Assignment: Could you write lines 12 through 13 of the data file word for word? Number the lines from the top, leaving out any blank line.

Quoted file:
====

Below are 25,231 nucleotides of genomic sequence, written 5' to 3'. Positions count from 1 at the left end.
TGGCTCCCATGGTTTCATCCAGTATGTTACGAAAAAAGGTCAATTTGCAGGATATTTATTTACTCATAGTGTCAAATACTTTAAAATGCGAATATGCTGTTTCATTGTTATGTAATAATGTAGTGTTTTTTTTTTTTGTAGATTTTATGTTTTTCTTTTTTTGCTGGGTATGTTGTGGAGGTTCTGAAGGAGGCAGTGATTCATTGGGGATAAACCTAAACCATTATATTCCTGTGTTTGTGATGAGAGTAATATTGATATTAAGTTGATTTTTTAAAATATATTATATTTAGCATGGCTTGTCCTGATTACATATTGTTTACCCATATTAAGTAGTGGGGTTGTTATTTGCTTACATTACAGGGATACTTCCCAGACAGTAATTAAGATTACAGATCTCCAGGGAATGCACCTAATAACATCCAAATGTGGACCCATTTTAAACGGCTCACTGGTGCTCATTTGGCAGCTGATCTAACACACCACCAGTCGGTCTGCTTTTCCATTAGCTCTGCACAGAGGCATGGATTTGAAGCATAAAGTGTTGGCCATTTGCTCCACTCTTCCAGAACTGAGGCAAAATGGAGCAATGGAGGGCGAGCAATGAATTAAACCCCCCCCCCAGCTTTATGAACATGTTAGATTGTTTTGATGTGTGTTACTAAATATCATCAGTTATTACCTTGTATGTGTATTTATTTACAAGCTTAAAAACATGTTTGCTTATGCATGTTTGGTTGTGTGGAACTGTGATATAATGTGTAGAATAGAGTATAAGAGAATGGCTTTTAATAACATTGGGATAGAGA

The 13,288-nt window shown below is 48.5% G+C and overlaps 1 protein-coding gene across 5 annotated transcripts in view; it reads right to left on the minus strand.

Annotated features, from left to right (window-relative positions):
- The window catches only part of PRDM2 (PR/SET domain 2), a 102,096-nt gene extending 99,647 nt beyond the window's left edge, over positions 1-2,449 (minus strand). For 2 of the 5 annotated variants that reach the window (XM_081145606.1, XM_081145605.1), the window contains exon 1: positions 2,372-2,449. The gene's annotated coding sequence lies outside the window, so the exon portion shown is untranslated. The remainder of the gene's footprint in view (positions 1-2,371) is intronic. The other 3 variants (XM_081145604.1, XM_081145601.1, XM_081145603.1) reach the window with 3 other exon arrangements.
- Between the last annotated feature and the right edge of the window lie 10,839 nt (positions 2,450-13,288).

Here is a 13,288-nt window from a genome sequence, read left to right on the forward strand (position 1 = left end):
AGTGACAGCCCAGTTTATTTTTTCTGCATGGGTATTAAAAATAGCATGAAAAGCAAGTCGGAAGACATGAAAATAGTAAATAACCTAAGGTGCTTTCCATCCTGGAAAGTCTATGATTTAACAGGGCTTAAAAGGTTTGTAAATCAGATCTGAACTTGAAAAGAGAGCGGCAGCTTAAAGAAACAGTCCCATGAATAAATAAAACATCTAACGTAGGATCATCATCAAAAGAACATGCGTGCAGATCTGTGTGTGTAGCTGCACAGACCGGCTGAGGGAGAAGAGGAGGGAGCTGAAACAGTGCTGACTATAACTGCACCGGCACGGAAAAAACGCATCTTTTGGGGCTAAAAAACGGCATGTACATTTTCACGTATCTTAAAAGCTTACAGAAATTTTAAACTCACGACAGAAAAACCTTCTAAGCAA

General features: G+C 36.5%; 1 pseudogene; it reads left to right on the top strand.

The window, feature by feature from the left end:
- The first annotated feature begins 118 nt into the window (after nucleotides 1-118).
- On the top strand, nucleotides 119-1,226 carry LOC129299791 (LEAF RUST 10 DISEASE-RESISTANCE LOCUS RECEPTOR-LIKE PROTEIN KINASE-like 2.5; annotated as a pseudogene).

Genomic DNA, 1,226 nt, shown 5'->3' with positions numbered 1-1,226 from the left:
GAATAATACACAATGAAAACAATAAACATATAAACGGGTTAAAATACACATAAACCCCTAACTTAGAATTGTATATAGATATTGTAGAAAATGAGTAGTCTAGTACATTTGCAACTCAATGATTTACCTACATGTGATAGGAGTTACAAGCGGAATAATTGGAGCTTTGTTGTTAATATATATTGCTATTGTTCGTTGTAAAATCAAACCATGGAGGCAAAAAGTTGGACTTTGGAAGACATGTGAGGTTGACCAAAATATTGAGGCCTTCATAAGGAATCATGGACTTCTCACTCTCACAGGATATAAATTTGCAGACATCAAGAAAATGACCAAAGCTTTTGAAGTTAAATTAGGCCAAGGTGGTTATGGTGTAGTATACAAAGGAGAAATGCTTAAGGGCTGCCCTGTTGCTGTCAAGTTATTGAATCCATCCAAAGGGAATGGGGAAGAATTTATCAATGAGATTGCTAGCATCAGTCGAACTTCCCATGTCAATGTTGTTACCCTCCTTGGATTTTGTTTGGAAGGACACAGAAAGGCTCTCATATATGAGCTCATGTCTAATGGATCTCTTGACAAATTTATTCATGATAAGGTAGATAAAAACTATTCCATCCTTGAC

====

- On the top strand, nucleotides 119-1,226 carry LOC129299791 (LEAF RUST 10 DISEASE-RESISTANCE LOCUS RECEPTOR-LIKE PROTEIN KINASE-like 2.5; annotated as a pseudogene).

Genomic DNA, 1,226 nt, shown 5'->3' with positions numbered 1-1,226 from the left: